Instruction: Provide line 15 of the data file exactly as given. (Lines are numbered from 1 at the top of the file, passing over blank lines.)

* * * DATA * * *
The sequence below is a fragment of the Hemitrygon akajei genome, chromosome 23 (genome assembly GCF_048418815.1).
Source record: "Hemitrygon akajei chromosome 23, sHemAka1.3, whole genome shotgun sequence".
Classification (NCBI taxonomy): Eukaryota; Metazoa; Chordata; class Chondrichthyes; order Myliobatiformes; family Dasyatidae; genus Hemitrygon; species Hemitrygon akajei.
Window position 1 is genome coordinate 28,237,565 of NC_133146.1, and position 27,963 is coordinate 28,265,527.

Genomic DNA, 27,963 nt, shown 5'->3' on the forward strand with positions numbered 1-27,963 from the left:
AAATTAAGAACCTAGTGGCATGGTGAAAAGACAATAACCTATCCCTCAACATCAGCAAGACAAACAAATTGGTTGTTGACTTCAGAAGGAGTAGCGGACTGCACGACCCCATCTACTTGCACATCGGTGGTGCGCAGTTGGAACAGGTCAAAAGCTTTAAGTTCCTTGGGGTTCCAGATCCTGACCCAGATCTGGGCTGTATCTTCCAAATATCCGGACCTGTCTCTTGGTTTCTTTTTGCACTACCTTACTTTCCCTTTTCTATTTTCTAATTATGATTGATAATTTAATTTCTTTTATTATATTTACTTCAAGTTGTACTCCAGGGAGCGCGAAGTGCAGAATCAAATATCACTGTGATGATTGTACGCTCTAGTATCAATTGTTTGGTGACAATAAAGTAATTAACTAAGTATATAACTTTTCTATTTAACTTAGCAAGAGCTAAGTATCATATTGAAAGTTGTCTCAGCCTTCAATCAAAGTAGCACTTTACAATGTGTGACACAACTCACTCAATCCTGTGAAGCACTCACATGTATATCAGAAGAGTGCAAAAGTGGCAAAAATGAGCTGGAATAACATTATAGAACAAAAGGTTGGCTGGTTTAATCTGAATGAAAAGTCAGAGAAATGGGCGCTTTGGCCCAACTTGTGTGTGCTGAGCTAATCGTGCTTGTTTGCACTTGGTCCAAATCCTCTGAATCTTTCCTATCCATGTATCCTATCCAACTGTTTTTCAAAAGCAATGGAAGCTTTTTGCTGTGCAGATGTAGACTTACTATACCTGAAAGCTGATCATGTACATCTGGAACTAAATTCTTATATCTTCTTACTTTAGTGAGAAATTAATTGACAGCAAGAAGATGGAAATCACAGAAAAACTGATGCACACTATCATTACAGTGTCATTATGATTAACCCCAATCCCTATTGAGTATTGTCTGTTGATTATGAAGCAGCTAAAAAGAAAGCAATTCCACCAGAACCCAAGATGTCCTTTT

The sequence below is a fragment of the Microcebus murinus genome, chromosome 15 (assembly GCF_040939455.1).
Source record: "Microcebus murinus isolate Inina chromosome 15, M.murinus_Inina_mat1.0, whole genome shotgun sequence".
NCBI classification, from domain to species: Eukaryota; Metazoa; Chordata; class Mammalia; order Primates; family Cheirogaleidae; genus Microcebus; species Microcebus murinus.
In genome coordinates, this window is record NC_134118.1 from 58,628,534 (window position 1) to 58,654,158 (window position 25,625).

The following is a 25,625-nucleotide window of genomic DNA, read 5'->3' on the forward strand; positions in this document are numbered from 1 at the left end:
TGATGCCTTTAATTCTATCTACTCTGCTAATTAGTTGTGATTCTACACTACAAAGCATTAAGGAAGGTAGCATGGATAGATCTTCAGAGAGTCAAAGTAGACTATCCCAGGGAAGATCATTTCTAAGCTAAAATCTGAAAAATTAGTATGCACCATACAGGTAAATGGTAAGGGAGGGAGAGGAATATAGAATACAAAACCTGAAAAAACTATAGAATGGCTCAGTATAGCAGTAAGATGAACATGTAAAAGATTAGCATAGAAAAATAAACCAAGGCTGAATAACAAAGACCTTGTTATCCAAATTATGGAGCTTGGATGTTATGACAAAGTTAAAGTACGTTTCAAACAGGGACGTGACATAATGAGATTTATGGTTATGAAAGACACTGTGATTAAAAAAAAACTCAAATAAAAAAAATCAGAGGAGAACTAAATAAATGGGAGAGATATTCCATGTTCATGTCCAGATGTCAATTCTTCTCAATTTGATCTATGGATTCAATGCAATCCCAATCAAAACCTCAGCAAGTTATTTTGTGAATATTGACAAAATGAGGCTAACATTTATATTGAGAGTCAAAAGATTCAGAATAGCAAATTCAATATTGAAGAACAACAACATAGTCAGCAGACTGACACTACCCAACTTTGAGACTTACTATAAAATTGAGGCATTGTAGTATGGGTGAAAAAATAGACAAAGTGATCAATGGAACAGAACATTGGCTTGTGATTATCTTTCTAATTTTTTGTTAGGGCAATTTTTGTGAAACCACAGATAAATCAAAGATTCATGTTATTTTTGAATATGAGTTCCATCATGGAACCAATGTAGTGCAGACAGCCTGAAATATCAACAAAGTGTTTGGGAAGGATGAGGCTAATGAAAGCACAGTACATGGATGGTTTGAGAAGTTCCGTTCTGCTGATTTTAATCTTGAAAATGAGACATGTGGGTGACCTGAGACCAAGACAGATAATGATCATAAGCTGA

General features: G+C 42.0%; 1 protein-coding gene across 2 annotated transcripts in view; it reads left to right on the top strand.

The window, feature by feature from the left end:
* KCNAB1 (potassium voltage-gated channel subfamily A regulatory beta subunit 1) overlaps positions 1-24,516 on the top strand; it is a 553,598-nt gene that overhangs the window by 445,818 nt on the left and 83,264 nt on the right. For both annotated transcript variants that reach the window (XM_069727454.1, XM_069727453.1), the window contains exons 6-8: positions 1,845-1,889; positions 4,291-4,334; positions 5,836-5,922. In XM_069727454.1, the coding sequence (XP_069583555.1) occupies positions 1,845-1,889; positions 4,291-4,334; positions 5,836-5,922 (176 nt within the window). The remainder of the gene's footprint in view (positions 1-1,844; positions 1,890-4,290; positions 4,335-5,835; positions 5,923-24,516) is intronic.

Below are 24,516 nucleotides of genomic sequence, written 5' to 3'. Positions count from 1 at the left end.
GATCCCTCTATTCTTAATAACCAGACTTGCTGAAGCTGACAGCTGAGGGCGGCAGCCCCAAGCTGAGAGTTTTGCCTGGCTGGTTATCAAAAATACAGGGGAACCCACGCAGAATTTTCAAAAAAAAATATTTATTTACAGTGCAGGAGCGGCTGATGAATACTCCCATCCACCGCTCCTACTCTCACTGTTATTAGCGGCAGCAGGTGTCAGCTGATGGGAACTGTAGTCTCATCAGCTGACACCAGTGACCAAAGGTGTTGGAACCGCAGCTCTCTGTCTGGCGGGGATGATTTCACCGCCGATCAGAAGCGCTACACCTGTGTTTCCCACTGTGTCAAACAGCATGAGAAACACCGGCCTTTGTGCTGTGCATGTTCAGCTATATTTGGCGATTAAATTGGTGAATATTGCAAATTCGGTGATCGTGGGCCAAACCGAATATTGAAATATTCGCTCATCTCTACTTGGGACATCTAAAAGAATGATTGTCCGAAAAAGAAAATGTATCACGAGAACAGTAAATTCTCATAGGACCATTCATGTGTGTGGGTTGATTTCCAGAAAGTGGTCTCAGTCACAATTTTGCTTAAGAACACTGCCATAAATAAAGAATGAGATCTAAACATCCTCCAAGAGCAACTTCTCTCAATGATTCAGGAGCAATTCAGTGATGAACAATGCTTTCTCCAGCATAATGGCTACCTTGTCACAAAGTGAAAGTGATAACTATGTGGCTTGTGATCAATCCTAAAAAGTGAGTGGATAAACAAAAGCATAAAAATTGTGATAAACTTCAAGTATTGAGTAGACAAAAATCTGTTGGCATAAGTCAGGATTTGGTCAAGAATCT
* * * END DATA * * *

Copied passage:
* KCNAB1 (potassium voltage-gated channel subfamily A regulatory beta subunit 1) overlaps positions 1-24,516 on the top strand; it is a 553,598-nt gene that overhangs the window by 445,818 nt on the left and 83,264 nt on the right. For both annotated transcript variants that reach the window (XM_069727454.1, XM_069727453.1), the window contains exons 6-8: positions 1,845-1,889; positions 4,291-4,334; positions 5,836-5,922. In XM_069727454.1, the coding sequence (XP_069583555.1) occupies positions 1,845-1,889; positions 4,291-4,334; positions 5,836-5,922 (176 nt within the window). The remainder of the gene's footprint in view (positions 1-1,844; positions 1,890-4,290; positions 4,335-5,835; positions 5,923-24,516) is intronic.